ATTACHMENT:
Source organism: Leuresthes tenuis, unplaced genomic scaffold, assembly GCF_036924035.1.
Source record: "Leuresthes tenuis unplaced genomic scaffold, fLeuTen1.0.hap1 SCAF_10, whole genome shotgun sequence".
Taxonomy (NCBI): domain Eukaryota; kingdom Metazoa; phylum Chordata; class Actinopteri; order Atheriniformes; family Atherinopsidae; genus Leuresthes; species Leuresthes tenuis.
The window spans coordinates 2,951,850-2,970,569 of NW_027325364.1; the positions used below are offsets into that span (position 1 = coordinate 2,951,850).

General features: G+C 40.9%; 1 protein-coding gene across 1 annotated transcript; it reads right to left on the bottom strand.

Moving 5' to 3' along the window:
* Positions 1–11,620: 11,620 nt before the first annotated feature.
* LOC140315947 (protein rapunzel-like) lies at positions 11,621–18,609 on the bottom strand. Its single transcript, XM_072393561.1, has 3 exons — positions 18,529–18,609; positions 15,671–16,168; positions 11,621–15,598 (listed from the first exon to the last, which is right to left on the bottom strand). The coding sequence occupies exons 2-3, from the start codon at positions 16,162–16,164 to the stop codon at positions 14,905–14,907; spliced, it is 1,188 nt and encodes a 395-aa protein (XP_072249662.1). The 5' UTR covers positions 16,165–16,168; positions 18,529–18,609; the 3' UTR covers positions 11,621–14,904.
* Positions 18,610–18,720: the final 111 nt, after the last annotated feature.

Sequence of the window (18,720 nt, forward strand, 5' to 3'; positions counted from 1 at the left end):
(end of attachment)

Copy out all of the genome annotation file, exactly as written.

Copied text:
Source organism: Leuresthes tenuis, unplaced genomic scaffold, assembly GCF_036924035.1.
Source record: "Leuresthes tenuis unplaced genomic scaffold, fLeuTen1.0.hap1 SCAF_10, whole genome shotgun sequence".
Taxonomy (NCBI): domain Eukaryota; kingdom Metazoa; phylum Chordata; class Actinopteri; order Atheriniformes; family Atherinopsidae; genus Leuresthes; species Leuresthes tenuis.
The window spans coordinates 2,951,850-2,970,569 of NW_027325364.1; the positions used below are offsets into that span (position 1 = coordinate 2,951,850).

General features: G+C 40.9%; 1 protein-coding gene across 1 annotated transcript; it reads right to left on the bottom strand.

Moving 5' to 3' along the window:
* Positions 1–11,620: 11,620 nt before the first annotated feature.
* LOC140315947 (protein rapunzel-like) lies at positions 11,621–18,609 on the bottom strand. Its single transcript, XM_072393561.1, has 3 exons — positions 18,529–18,609; positions 15,671–16,168; positions 11,621–15,598 (listed from the first exon to the last, which is right to left on the bottom strand). The coding sequence occupies exons 2-3, from the start codon at positions 16,162–16,164 to the stop codon at positions 14,905–14,907; spliced, it is 1,188 nt and encodes a 395-aa protein (XP_072249662.1). The 5' UTR covers positions 16,165–16,168; positions 18,529–18,609; the 3' UTR covers positions 11,621–14,904.
* Positions 18,610–18,720: the final 111 nt, after the last annotated feature.

Sequence of the window (18,720 nt, forward strand, 5' to 3'; positions counted from 1 at the left end):